A person’s health is a multifaceted experience that includes at least three components: physiological activity, awareness of symptoms, and illness-related behavior (Davison & Pennebaker, 1996). Measures of these facets are only moderately correlated with each other (c.f., Pennebaker, 1982). The current investigation will attempt to identify those individuals who show a stronger correlation or concordance between their physiological activity (their levels of salivary dehydroepiandrosterone) and their symptom awareness. It is expected that those who are high on mindfulness (Brown & Ryan, 2003) will show a greater concordance between these health-related measures. 1.1. Dehydroepiandrosterone Dehydroepiandrosterone (DHEA) and its sulfate (DHEAS) are two of the most abundant steroids in the human body; only cholesterol is present in greater amounts (Labrie et al., 2005). The majority of DHEA is produced by the adrenal glands; but it is also produced by the gonads, adipose tissue, and brain (Pieper & Lobocki, 2000). DHEA plays an important role in the onset of puberty and the development of secondary sex characteristics (Grumbach, 2002). As such, DHEA levels are generally low in early life, begin to increase rapidly in the years preceding the onset of puberty (between ages 7 and 9), continue to increase until early adulthood, and then begin to decline (Kroboth, Salek, Pittenger, Fabian, & Frye, 1999). It has been found that at ages 70−80, DHEA concentrations are approximately 20% and 30% for men and women, respectively, of the corresponding levels at ages 20–30 (Labrie, Bélanger, Cusan, Gomez, & Caridas, 1997). In addition to regulating sexual development, DHEA is related to physical health and immune functioning. In animal studies, high levels of DHEA have been linked to protection from a number of viral and bacterial infections in mice (Padgett, Sheridan, & Loria, 1995). In humans, low levels have been linked to a wide variety of physical ailments such as diabetes, obesity, and rheumatoid arthritis (c.f., Celec and Starka, 2003, Ernestam et al., 2007 and Labrie et al., 2005). Additionally, DHEA plays a role in the course of HIV. People with lower levels of DHEA are likely to have lower CD4 cell counts and more likely to have progressed from HIV infection to AIDS (Christeff et al., 1996). In a recent review of studies investigating the link between DHEA (and DHEAS) and coronary heart disease, the majority of studies found that those with lower levels of either steroid are at an increased risk for heart disease (Alexandersen, Haarbo, & Christiansen, 1997). As noted above, DHEA levels decrease from early adulthood throughout the rest of life. Accordingly, it has been proposed that decreases in DHEA levels are responsible for the general decrease in health with age (c.f., Celec & Starka, 2003). Seemingly contrary to the age-related decline, one study found that the average DHEA level for the 80+ age group was higher than the corresponding average for the 60–80 age group. The investigators suggested that their unexpected finding simply indicates that people high in DHEA live longer than those who are low (Sulcová, Hill, Hampl, & Stárka, 1997). Clearly, there is substantial evidence linking people’s health to their basal DHEA level. Indeed, this link has led some to recommend that DHEA be given as a supplement to help battle the effects of aging (Kroboth et al., 1999 and Labrie et al., 2005), as well as to increase adrenal functioning in patients who have received tumor necrosis factor treatment for rheumatoid arthritis (Ernestam et al., 2007). 1.2. Physical symptoms People do not have access to their DHEA levels, but they do have some access to another indicator of health – physical symptoms. The symptoms that people feel (or report) can be defined as “subjective perceptions of physiological processes” (Davison & Pennebaker, 1996, p. 107). Reported symptoms include headaches, coughs, upset stomachs, etc. Unfortunately, they are not a perfect predictor of a person’s current physiological health. In a review of the literature, Pennebaker (1982) looked at the average correlation between physical states and people’s perceptions of those states. The resulting relations ranged from .21 (for the relation between actual and perceived heart rate) to .33 (for the relation between actual and perceived finger temperature). Since a specific physiological state (e.g., heart rate) and the perception of that state are more similar than general health and physical symptoms, it would be expected that the relation between actual health and perceived symptoms would be smaller than those reported above. Clearly, the perception of physical states (and symptom reporting) is influenced by factors other than the physiological process to which they refer. One factor that influences symptom reporting is a person’s affective state. People high in negative affect or neuroticism tend to report more symptoms than those who are low (Pennebaker, 2000). One review of the research in this area (Watson & Pennebaker, 1989) found that correlations between negative affect and reported symptoms ranged from .25 to .62 with an average of .33. Because these correlations are so prevalent, it has been recommended that a measure of negative affect or neuroticism be included whenever symptoms are being measured in order to remove this unwanted variance (Davison & Pennebaker, 1996). Another factor that impacts symptom reporting is level of attention (Pennebaker, 2000). People are receiving information about both their internal and external worlds, and information from these two sources often compete for people’s attention. Therefore, the amount of information that a person is receiving from the outside world will affect how much attention they are capable of paying to their internal physiology (Pennebaker, 1982). For example, when a person is engaged in an interesting activity, they are less likely to report physical symptoms than when they are in a “boring” environment (an environment with little external stimulation). However, people in a boring environment are no more accurate at reporting their symptoms than are people in a distracting environment (Pennebaker, 1982). Stated differently, higher attention appears to lead to higher reported symptoms independent of one’s “true” symptom level. Accuracy of symptom reporting may be influenced by other factors. The construct of mindfulness (Brown & Ryan, 2003) may be such a factor. 1.3. Mindfulness Mindfulness represents an open prereflexive state where one is aware of their behavior, experiences, and the stimuli around them (Brown & Ryan, 2003). Mindfulness has been found to be positively related to stronger concordance between implicit and explicit experience. Specifically, Brown and Ryan (2003) reported that those higher in mindfulness had a stronger relation between their implicit (as measured by the implicit associations task; Greenwald, McGhee, & Schwartz, 1998) and explicit affect (based on Diener & Emmons, 1984). The authors attributed these results to the increased awareness that people high in mindfulness have for their internal experiences. The greater awareness allowed greater access to implicit affect, resulting in greater concordance with explicit affect. Of particular importance to the present study, Brown and Ryan (2003) argued that the greater awareness of mindful people applies not just to psychological states, but also to physiological experiences. In addition to greater concordance between implicit and explicit affect, mindfulness appears related to improved health. Specifically, mindfulness has been shown to predict fewer reported stress-related symptoms in cancer patients (including disturbances of the cardiopulmonary, central nervous, and gastrointestinal systems; Carlson & Brown, 2005). This finding points to an important distinction between attention and mindfulness. Whereas greater attention leads to greater symptom reporting (Pennebaker, 2000), mindfulness results in the opposite. What remains to be seen, however, is whether in addition to its relation to less symptom reporting, mindfulness also moderates the relation between actual physiological state and reported symptoms.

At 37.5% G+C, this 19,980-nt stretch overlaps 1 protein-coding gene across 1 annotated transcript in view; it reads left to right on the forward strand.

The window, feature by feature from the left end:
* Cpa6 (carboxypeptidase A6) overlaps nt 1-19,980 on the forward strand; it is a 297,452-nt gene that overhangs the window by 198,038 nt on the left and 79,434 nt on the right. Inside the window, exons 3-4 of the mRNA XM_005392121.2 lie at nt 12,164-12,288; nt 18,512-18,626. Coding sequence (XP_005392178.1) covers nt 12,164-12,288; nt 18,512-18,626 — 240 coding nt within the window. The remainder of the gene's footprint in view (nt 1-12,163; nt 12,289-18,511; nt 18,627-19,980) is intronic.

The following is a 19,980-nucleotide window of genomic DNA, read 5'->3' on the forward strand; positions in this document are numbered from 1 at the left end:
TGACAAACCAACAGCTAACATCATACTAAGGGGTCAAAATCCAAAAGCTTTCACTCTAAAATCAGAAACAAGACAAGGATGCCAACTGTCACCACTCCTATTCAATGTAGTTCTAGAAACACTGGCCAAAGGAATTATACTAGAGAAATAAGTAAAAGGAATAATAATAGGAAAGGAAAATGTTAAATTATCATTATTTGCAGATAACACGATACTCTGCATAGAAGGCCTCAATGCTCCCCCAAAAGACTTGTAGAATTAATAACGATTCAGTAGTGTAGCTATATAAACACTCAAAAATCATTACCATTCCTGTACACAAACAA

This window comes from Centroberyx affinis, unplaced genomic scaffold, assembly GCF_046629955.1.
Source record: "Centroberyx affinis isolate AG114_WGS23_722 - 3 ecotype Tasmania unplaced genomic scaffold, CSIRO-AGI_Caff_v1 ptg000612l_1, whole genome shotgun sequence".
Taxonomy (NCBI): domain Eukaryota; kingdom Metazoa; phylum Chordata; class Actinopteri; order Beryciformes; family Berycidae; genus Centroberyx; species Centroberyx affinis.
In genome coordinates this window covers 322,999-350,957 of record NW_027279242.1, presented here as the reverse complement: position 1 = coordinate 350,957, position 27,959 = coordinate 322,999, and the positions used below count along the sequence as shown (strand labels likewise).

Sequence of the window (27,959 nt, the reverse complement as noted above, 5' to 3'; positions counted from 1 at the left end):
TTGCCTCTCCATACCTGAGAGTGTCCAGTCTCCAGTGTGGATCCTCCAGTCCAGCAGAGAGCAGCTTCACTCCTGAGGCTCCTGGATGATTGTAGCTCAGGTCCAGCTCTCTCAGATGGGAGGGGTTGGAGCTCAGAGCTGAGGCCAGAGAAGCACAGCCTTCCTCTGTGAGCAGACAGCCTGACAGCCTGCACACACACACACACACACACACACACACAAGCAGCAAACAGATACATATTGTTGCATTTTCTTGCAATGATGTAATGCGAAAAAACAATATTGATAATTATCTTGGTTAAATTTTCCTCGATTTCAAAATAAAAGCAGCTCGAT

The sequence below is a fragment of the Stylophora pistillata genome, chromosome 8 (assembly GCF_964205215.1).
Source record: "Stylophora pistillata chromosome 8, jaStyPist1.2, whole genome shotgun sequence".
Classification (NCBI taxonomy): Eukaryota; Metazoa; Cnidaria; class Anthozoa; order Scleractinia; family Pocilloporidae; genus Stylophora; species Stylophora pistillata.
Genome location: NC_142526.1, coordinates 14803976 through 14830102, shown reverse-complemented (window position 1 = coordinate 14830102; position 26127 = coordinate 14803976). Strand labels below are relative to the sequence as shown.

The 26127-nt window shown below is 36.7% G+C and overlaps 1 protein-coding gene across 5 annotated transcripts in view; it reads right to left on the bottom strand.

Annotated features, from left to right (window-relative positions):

نتیجه گیری انگلیسی
This study found that while there is little overall agreement between physiological and psychological experience of health, some people show greater concordance than others. Those more aware of their current situation (i.e., more mindful) reported levels of symptoms more in line with a physiological measure of health (DHEA). We suggest that people who are more accurate at assessing their health are better able to take care of themselves. However, it remains to be seen whether more mindful people show greater concordance between symptom reporting and seeking medical help.